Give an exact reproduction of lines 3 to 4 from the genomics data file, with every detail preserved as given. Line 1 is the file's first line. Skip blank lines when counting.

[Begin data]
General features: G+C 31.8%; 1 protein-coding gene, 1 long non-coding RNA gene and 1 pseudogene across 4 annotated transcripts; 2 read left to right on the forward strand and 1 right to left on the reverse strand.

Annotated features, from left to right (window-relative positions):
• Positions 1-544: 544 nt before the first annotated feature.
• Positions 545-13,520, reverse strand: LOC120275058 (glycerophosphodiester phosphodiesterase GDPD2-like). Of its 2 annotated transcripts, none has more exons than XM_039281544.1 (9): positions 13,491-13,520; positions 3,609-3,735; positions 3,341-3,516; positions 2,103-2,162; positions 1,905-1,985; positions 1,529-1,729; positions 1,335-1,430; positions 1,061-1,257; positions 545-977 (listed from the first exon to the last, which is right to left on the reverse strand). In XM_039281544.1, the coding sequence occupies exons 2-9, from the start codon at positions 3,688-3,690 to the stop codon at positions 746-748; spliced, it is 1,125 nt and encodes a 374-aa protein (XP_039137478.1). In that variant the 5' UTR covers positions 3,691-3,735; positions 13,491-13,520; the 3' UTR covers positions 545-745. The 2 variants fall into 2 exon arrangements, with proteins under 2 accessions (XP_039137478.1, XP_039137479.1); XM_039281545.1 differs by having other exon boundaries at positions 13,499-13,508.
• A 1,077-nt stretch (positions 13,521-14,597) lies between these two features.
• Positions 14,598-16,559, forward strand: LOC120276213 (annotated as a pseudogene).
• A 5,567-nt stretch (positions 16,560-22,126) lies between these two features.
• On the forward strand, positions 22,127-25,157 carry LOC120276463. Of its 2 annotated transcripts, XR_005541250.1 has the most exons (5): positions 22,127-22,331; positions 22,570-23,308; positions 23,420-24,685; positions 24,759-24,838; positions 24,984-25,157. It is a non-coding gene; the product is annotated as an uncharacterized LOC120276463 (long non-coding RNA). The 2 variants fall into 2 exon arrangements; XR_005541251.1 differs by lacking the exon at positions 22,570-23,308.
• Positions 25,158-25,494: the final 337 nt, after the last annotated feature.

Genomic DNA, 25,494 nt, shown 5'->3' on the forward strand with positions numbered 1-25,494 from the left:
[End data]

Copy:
• Positions 1-544: 544 nt before the first annotated feature.
• Positions 545-13,520, reverse strand: LOC120275058 (glycerophosphodiester phosphodiesterase GDPD2-like). Of its 2 annotated transcripts, none has more exons than XM_039281544.1 (9): positions 13,491-13,520; positions 3,609-3,735; positions 3,341-3,516; positions 2,103-2,162; positions 1,905-1,985; positions 1,529-1,729; positions 1,335-1,430; positions 1,061-1,257; positions 545-977 (listed from the first exon to the last, which is right to left on the reverse strand). In XM_039281544.1, the coding sequence occupies exons 2-9, from the start codon at positions 3,688-3,690 to the stop codon at positions 746-748; spliced, it is 1,125 nt and encodes a 374-aa protein (XP_039137478.1). In that variant the 5' UTR covers positions 3,691-3,735; positions 13,491-13,520; the 3' UTR covers positions 545-745. The 2 variants fall into 2 exon arrangements, with proteins under 2 accessions (XP_039137478.1, XP_039137479.1); XM_039281545.1 differs by having other exon boundaries at positions 13,499-13,508.